This is a DC motor driver module for Raspberry Pi Pico, driving up to 4 x DC motors
- Standard Raspberry Pi Pico header, supports Raspberry Pi Pico series.
- I2C controlled, supports 32 x different I2C addresses by setting the 5 address jumpers.
- Onboard PCA9685 chip, provides 12-bit hardware PWM to adjust the motor speed.
- Onboard TB6612FNG dual H-bridge motor driver, high efficiency, low heating.
- Integrates 5V regulator, up to 3A output current, can be powered from the battery through VIN terminal.
- Break out unused pins of Pico for easy extension.
- Provides complete supporting manual (example demo for Raspberry Pi Pico C/C++ and MicroPython).
- Operating voltage: 6~12V (VIN terminals)
- Logic level: 3.3V
- Pwm driver: PCA9685
- Motor driver: TB6612FNG
- Control interface: I2C
- Dimensions: 65 x 56mm
Pico Quick Start
- MicroPython Firmware Download
- C_Blink Firmware Download
Attach the Pico on the driver board, please take care of the direction according to the USB port silk screen printing.
Please refer to Raspberry Pi's guide: https://www.raspberrypi.org/documentation/pico/getting-started/
Use in the Raspberry Pi environment
1. Open a terminal of Raspberry Pi
2. Download and unzip the demo codes
sudo apt-get install p7zip-full cd ~ sudo wget https://www.waveshare.com/w/upload/5/5c/Pico-Motor-Driver-code.7z 7z Pico_pico-Motor-Driver-code.7z -o./pico-Motor-Driver-code.7z cd ~/pico-Motor-Driver-code
- The following tutorial is operated on Raspberry Pi, but due to the multi-platform and portable characteristics of cmake, it can be compiled successfully on PC, but the operation is slightly different, and users need to judge by themselves.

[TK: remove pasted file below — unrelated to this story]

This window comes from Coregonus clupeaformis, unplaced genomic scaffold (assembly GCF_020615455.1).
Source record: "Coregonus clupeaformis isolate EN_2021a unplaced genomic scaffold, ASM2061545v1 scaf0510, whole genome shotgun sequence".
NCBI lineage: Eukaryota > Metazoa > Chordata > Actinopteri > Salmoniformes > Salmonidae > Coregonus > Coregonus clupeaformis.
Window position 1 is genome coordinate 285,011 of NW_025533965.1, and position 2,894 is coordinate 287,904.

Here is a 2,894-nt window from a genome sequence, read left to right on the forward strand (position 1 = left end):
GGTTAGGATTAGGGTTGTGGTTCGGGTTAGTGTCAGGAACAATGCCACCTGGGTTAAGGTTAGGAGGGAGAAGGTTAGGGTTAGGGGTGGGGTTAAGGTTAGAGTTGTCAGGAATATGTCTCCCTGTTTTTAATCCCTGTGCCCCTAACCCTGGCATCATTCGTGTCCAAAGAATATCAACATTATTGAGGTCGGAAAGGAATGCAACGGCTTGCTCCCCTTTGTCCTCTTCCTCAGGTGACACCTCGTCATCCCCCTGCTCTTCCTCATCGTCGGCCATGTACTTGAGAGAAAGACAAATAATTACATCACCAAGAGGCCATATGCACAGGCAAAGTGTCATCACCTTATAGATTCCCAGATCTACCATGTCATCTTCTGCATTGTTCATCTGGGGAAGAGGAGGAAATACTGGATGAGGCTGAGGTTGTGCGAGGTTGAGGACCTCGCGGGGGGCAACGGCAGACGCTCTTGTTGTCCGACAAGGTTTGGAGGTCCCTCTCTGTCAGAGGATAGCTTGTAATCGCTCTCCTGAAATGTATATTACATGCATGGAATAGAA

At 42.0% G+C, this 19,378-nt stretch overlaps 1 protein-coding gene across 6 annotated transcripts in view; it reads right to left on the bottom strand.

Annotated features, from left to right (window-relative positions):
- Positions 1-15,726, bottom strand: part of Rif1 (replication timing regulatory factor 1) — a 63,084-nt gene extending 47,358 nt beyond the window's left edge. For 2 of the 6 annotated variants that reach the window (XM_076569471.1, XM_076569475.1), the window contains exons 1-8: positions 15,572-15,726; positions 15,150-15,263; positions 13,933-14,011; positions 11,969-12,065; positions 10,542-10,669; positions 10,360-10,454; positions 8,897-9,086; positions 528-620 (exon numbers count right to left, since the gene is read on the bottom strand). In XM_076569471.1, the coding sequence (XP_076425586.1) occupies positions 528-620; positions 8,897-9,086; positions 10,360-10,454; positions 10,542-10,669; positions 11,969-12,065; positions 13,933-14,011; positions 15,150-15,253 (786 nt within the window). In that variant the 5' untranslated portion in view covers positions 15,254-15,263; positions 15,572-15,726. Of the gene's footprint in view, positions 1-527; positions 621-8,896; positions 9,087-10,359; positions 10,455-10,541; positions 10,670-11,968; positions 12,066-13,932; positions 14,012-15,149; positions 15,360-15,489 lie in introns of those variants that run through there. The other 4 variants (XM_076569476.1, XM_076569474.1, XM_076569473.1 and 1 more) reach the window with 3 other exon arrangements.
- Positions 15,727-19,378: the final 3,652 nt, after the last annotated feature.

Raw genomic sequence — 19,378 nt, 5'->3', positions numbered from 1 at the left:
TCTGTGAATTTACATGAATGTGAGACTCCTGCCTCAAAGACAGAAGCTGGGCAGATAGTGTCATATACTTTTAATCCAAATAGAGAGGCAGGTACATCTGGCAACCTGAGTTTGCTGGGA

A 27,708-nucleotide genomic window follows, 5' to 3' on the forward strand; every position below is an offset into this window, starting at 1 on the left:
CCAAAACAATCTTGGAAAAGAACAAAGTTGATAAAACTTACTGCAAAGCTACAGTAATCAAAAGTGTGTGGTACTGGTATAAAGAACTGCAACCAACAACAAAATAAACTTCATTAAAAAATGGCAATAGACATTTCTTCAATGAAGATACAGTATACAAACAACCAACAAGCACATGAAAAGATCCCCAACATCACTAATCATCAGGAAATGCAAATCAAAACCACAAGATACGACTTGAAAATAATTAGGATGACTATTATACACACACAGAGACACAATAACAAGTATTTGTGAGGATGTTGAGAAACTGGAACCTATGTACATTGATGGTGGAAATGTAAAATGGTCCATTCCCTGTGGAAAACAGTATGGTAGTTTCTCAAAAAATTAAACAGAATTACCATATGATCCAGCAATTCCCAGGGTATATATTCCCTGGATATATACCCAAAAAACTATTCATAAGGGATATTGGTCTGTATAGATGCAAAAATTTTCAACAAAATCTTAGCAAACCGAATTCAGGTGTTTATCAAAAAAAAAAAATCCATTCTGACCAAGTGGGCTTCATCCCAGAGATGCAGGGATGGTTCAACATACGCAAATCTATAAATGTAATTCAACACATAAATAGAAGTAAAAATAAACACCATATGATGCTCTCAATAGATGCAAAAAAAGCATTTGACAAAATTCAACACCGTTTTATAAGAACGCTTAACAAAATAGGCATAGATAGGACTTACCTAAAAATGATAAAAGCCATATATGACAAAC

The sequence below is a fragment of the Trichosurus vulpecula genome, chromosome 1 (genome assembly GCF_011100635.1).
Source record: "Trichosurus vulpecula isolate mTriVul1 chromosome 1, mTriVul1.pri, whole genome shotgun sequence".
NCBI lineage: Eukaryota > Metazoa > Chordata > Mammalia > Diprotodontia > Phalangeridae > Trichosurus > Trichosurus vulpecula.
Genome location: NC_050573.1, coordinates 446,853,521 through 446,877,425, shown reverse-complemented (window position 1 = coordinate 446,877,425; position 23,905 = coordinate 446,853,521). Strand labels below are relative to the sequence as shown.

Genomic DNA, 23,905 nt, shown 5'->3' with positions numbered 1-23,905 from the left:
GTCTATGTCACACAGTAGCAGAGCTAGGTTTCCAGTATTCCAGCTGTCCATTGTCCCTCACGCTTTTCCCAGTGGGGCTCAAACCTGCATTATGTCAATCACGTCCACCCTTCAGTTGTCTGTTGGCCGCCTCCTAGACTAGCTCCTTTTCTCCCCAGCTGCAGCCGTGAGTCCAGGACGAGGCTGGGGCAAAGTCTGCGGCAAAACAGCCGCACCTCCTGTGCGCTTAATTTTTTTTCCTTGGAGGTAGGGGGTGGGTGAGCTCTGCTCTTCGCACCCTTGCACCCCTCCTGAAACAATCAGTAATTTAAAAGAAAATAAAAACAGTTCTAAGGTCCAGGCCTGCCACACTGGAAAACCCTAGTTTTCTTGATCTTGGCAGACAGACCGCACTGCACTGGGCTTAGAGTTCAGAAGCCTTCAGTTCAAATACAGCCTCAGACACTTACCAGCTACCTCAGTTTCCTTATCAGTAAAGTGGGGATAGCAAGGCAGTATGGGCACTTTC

To compile, make sure you are in the c directory:
Create and enter the build directory in the folder, and add the SDK: where ../../pico-sdk is the directory of your SDK. There is a build in our sample program, just enter it directly
cd build export PICO_SDK_PATH=../../pico-sdk (Note: Be sure to write the path where your own SDK is located)
Execute cmake to automatically generate Makefile files
Execute make to generate executable files, the first compilation time is relatively long
After the compilation is complete, the uf2 file will be generated. Press and hold the button on the Pico board, connect the pico to the USB port of the Raspberry Pi through the Micro USB cable, and release the button. After connecting, the Raspberry Pi will automatically recognize a removable disk (RPI-RP2), and copy the main.uf2 file in the build folder to the recognized removable disk (RPI-RP2).
cp main.uf2 /media/pi/RPI-RP2/
Run in Raspberry Pi
- Hold the BOOTSET key of the Pico board, then connect the Pico to Raspberry Pi by USB cable, then release the key.
- Once the removable disk (RPI-RPI2) is recognized, copy the rp2-pico-20210418-v1.15.uf2 file to pico.
- Open the Thonny IDE in Raspberry Pi, update it if it doesn't support Pico
- Configure the port by choosing MicroPython(Raspberry Pi and ttyACM0 port) in Tools -> Options... -> Interpreter
If your Thonny doesn't support Pico, you can update it with the following command:
sudo apt upgrade thonny
- Choose File->Open...->python/ and select the corresponding .py file to run the codes
Use in Windows
- 1. Press and hold the BOOTSET button on the Pico board, connect the pico to the USB port of the computer through the Micro USB cable, and release the button after the computer recognizes a removable hard disk (RPI-RP2).
- 2. Copy the rp2-pico-20210418-v1.15.uf2 file in the python directory to the recognized removable disk (RPI-RP2).
- 3. Open Thonny IDE (Note: Use the latest version of Thonny, otherwise there is no Pico support package, the latest version under Windows is v3.3.3).
- 4. Click Tools->Settings->Interpreter, select Pico and the corresponding port as shown in the figure.
- 5. File -> Open -> the corresponding .py file, click to run, as shown in the following figure:
If you require technical support, please go to the Support page and open a ticket.